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VACATIONS IN SPACE:
Short Rocket Cruises Could Start in 2001
May 18, 1998
Zero-gravity trips: the tourist boom of the coming century? (Photo: Suntory Ltd.)
An American company is recruiting private citizens for voyages to the ultimate adventure-travel destination--space--and quite a number of Japanese have shown interest in joining the tours. The first launch is scheduled for December 2001, assuming official approval is obtained in the United States. Although details of the space tour have yet to be finalized, four Japanese travel agencies marketing it report receiving over 200 inquiries despite a hefty tag of 98,000 U.S. dollars per person. A handful of Japanese may wind up going virtually for free, moreover, as a beverage company will offer "tickets" on the flights as prizes in a summer quiz competition.
The flight will last two-and-a-half hours, with two-and-a-half minutes spent 100 kilometers above the Earth at "astronaut altitude," where space tourists can experience weightlessness. The seven-day package starts well before the flight, though, as passengers are lectured on astronomy and the history of space travel and receive simulated training in weightlessness prior to departure. On return to Earth, tour participants will attend a reception held in their honor.
The company offering the tour is Zegrahm Space Voyages, a division of a leading U.S. adventure-tourism firm. Passengers will travel to near space in the Space Cruiser, a craft that is now being developed by an aerospace venture company with former National Aeronautics and Space Administration (NASA) members on its staff.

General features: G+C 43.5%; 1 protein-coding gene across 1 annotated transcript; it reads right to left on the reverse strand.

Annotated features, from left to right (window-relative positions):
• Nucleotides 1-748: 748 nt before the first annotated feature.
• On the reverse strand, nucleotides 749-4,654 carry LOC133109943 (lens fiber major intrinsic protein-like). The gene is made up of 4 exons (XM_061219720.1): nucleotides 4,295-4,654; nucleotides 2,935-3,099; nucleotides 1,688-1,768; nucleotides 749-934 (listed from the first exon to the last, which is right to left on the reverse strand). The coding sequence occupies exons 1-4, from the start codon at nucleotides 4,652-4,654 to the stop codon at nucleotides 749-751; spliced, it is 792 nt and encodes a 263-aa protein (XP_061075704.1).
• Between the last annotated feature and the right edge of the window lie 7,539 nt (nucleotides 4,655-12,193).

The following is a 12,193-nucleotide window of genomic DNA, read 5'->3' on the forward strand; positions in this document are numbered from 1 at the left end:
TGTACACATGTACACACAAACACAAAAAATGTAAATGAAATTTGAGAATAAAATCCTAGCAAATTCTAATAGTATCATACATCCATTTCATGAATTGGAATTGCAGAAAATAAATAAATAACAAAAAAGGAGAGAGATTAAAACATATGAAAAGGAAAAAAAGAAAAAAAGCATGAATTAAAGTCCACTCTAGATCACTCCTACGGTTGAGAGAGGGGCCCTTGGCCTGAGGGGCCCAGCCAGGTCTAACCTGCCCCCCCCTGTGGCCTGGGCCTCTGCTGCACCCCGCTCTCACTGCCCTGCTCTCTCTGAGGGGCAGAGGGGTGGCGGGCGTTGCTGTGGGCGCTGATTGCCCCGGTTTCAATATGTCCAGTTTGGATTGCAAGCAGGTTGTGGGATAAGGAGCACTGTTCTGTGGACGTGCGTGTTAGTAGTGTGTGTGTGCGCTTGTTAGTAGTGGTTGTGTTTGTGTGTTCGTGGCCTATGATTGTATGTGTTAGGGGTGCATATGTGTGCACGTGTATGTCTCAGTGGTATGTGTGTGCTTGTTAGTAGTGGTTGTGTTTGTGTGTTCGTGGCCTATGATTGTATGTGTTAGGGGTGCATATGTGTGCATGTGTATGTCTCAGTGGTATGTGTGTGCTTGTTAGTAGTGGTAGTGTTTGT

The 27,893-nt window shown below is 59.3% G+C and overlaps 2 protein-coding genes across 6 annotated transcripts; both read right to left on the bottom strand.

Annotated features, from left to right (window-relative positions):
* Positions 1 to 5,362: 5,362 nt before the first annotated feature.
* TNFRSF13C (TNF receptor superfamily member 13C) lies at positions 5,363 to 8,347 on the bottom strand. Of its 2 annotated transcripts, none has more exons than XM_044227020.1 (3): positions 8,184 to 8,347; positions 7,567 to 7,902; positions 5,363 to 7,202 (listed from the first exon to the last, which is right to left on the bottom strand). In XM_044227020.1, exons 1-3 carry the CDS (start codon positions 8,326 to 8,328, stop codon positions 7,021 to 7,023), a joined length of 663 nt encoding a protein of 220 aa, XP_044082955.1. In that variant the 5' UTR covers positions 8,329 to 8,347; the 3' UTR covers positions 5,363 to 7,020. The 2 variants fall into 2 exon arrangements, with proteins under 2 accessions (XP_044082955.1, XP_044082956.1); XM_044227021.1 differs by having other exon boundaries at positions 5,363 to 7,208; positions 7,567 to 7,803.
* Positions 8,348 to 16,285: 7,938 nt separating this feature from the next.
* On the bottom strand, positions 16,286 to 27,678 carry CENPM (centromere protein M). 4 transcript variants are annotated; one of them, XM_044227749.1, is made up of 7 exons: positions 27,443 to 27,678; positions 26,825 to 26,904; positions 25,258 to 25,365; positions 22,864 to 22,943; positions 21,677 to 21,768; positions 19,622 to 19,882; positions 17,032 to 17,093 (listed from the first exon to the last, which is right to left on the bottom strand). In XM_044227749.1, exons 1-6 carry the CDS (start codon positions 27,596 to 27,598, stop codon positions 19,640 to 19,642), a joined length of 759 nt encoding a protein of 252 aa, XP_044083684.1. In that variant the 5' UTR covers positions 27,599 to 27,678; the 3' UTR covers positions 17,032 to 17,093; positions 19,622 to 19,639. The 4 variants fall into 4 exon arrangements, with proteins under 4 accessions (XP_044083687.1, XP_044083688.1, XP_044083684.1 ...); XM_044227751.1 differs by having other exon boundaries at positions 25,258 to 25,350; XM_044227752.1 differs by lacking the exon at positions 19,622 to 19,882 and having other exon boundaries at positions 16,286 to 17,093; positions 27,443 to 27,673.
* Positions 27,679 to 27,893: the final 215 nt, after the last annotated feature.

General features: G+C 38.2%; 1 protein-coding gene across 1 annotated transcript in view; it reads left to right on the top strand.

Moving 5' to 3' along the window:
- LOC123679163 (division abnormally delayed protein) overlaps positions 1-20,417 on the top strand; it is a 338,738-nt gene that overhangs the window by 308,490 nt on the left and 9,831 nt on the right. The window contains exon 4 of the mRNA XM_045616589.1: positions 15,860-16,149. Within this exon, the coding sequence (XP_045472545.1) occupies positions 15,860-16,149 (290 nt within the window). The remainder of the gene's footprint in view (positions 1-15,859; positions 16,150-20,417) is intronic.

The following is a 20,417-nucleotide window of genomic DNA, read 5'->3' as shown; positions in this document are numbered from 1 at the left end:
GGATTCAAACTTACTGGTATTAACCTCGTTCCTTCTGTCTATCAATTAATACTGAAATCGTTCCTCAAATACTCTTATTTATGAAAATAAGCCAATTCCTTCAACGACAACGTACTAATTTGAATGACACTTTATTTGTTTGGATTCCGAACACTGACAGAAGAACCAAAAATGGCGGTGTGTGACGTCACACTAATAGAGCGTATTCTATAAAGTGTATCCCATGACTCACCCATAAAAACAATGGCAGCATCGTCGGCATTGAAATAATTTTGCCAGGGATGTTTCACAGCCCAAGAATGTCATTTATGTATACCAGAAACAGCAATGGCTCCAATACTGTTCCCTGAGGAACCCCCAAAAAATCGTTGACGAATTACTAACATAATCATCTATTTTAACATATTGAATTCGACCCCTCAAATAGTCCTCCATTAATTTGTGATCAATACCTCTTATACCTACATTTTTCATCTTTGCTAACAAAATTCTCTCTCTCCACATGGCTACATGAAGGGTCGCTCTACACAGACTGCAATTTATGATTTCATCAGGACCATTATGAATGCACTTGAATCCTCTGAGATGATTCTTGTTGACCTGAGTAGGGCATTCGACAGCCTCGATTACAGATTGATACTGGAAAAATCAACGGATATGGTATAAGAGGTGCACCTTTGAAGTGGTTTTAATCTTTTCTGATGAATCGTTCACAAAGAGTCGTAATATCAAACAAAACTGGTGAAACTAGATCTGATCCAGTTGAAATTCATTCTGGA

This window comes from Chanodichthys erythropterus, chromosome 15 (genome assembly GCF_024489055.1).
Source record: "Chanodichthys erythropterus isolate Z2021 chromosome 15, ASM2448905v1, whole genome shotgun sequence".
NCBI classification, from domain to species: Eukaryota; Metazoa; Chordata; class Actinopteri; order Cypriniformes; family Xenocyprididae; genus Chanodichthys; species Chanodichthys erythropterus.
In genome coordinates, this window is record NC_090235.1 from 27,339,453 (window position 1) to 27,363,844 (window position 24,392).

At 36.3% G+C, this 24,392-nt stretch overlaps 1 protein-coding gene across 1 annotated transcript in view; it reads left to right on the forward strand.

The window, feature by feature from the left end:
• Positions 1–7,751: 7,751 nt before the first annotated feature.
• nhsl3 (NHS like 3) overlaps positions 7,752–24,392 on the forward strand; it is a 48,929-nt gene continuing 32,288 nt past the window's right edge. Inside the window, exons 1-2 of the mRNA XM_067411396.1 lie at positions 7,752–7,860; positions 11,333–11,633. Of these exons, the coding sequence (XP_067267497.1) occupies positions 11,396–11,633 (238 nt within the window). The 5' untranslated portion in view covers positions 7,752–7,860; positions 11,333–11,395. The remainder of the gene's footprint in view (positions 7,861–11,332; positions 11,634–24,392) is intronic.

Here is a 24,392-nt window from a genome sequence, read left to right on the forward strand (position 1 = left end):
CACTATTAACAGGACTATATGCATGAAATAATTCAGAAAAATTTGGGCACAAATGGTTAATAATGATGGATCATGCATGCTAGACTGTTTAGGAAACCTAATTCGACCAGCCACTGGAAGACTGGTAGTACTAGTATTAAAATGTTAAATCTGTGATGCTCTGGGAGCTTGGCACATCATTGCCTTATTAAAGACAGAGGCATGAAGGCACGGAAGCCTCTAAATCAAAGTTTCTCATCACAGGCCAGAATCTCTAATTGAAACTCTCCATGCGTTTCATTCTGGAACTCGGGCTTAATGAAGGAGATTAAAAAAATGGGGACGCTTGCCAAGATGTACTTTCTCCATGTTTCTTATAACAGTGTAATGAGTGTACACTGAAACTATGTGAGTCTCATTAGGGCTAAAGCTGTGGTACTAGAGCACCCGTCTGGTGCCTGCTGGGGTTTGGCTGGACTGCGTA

Zegrahm decided in January 1998 to seek applicants in Japan, too, and contracted four travel agents to handle reservations. The 98,000-dollar package includes the fare for the flight, six nights' accommodations, meals, two space suits, flight bag, commemorative video, and other items. Travel to the embarkation site in the United States will not be included, however. A health checkup will be necessary, but anybody fit enough for an international air flight should pass.
Meanwhile, Suntory Ltd. announced that it will offer space-travel tickets to five lucky winners in a summer quiz promotion. The giant Japanese beverage maker will bear travel costs of 10 million yen (74,100 U.S. dollars at 135 to the dollar), the maximum money prize allowed under Japanese law. The five will be chosen by a drawing from those who send in correct answers in a quiz that will be run in newspapers ads and TV commercials for three months starting June 1, 1998.
The first lift-off is scheduled for December 1, 2001, but the Federal Aviation Administration has not yet given its approval, so the schedule is subject to change. Given the high costs involved, the Japanese agents are keeping continual track of the developments. They admit they were a bit worried about finding buyers for such a risky product in the Japanese market, but JTB says it is committing itself to a project that is the "stuff of dreams." It also plans to organize tours to the factory where the Space Cruiser is being developed and to the planned lift-off site in the run-up to December 2001. With commercial space travel projects underway in other countries as well, the day is steadily approaching when the final frontier will be a lot closer to us all.
Edited by Japan Echo Inc. based on domestic Japanese news sources. Articles presented here are offered for reference purposes and do not necessarily represent the policy or views of the Japanese Government.